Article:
• Calculate an equivalent to the traditional two-sided p-value using this function:
pvalfunc <- function(sims, target = 0) {
    2 * min(mean(sims < target), mean(sims > target))
}

Shortest interval

For a given coverage, a shorter interval provides more useful information.

If the distribution of the quantity of interest is skew then the symmetric interval is not ideal.

We can calculate the shortest interval, also known as the highest posterior density (HPD) interval, quite easily though if we have simulations (also works for bootstraps).

The process is simple: to get the shortest 95% interval, just work out the length of every 95% interval and see which one is the shortest!

shortestinterval <- function(sims, alpha = 0.05) {
    # Coded by Sean van der Merwe, UFS
    sorted.sims <- sort(sims)
    nsims <- length(sims)
    gap <- round(nsims * (1 - alpha))
    widths <- diff(sorted.sims, gap)
    interval <- sorted.sims[c(which.min(widths), (which.min(widths) + 
        gap))]
    return(interval)
}

Simulate once, calculate many

Once you have a set of simulations, you can calculate estimates, intervals, and probabilities to your heart’s content:

  1. Assume the first set of simulated parameters are the true values.
  2. Calculate the quantity of interest using those parameters.
  3. Repeat for simulations 2 to … and keep all the answers.
  4. Summarise the vector of answers using mean, summary, quantile, hist, etc.

Example: to calculate \(P[\mu^2>5]\) we type

mean(list_of_draws1$mu^2 > 5)
## [1] 0

Binomial responses

Likert Scale as Binomial

Assume we are measuring something on a scale and we have reason to believe that the underlying process is continuous but forced into the scale at some stage in the data generating process.

Suppose we have Likert scale questions with 5 levels, then we can mark them as 0, 1, 2, 3, and 4.

In the Binomial GLM formulation it is assumed that the responses \(y_i\sim Binomial(4, p_i)\), while \(logit(p_i)=f(\mathbf{x}_i)\) where \(f(\mathbf{x}_i)\) is some function of the explanatory variables corresponding to observation \(i\) (linear function for a true GLM). In the simplest case we have a constant/intercept only: \(f(\mathbf{x}_i)=\beta_0\), but we could just as easily include predictors such as age or gender in this framework.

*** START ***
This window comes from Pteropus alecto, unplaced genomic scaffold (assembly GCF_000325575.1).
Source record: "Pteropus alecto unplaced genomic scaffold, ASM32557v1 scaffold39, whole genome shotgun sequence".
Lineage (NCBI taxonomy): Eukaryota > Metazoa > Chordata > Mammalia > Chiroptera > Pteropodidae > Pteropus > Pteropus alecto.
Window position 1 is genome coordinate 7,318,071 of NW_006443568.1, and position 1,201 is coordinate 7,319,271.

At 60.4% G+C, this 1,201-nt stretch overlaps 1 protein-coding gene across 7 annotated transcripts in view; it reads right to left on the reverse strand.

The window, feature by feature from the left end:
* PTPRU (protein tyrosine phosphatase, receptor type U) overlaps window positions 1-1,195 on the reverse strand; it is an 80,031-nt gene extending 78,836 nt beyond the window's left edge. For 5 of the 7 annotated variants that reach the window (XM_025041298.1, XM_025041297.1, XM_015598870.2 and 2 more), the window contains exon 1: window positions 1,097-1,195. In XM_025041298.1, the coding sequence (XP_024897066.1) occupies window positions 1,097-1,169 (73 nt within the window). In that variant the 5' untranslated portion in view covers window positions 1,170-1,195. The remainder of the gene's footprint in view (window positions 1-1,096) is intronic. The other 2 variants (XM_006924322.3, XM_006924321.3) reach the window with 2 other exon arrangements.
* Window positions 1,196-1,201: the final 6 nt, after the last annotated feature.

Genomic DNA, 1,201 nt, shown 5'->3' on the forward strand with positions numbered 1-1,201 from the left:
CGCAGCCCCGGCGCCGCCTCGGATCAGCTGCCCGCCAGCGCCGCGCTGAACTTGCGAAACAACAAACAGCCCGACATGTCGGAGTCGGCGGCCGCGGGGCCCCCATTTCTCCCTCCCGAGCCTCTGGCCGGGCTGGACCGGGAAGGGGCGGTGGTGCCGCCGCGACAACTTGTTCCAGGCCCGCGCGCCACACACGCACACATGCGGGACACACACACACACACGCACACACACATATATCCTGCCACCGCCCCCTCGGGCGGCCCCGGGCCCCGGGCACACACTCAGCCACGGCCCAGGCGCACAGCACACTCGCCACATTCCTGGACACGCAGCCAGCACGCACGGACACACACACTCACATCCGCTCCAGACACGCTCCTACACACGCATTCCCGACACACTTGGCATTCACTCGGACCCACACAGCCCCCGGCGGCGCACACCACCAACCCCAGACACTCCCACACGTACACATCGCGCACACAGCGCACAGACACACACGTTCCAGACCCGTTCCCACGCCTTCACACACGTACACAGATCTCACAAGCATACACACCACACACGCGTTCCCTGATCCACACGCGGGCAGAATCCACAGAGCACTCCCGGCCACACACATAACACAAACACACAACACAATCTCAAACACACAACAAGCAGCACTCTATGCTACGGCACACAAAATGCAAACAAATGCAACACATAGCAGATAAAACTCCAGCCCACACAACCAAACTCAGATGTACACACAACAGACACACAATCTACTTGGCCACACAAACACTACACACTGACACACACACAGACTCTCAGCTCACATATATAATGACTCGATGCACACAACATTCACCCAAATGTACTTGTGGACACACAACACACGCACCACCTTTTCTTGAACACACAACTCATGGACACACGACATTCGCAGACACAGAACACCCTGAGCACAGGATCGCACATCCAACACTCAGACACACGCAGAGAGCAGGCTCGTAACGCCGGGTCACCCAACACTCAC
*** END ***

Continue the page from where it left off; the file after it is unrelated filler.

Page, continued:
Generate raw data

Suppose we ask some students whether they have a good lecturer.

set.seed(12345)
n <- 100
Age <- rpois(n, 3) + 18
Gender <- round(runif(n))
Likert <- rbinom(n, 4, plogis(-2 + 0.1 * Age + 0.3 * Gender))

Response by age

All at once

Standard GLM

Here we fit a Binomial GLM to the response in the standard way:

y <- Likert/4
s1 <- coef(summary(glm(y ~ Age + Gender, family = binomial(), 
    weights = rep(4, n))))

Stan GLM

There are several easy ways to do a GLM using Stan. The rstanarm and brms packages are highly recommended as easy interfaces for using Stan and for doing Bayes in general.

However, we are going to do it the hardcore way, for reasons that will make sense later. We will code the model in Stan ourselves.

We will use the the STAN interface via rstan to implement our models.

library(parallel)
library(rstan)
mycores <- max(1, floor(detectCores(logical = FALSE) * 0.75))
options(mc.cores = mycores)
rstan_options(auto_write = TRUE)

Model definition

data {
  int<lower=2> n;            // number of observations
  int<lower=1> m;            // maximum value of observations
  int<lower=0, upper=m> y[n]; // observations
  int<lower=1> k;            // number of explanatory variables, including intercept
  row_vector[k] x[n];            // explanatory matrix
}
parameters {
  vector[k] beta;            // coefficients
}
model {
  for (i in 1:n) {
    y[i] ~ binomial_logit(m, x[i]*beta);
  }
}

Simulation results

BinResults <- sampling(Binomial1, list(n = n, m = 4, y = Likert, 
    k = 3, x = model.matrix(~Age + Gender)), chains = mycores)
# plot(BinResults)
BinResSims <- extract(BinResults)

Simulation results visual

Pause, ponder, and question

  • How could your work be improved with access to a modelling tool with such flexibility?
  • What would be the obstacles to using this?

PCA

Generate raw data

In this example we are first going to take some multivariate normal data and apply PCA to it.

library(MASS)
set.seed(12345)
under_Dim <- 2
full_Dim <- 5
true_weights <- matrix(runif(full_Dim * under_Dim, -3, 3), 
    under_Dim, full_Dim)
n <- 100
rawZ <- mvrnorm(n, rep(0, under_Dim), diag(rep(1, under_Dim)))
rawX <- matrix(rnorm(n * full_Dim), n, full_Dim) + rawZ %*% 
    true_weights
GroupNum <- (rowSums(rawZ) > 0) + 1
Group <- c("🐬", "🐪")[GroupNum]

We are using 2 underlying dimensions and random weights to relate those dimensions to the 5 observed dimensions.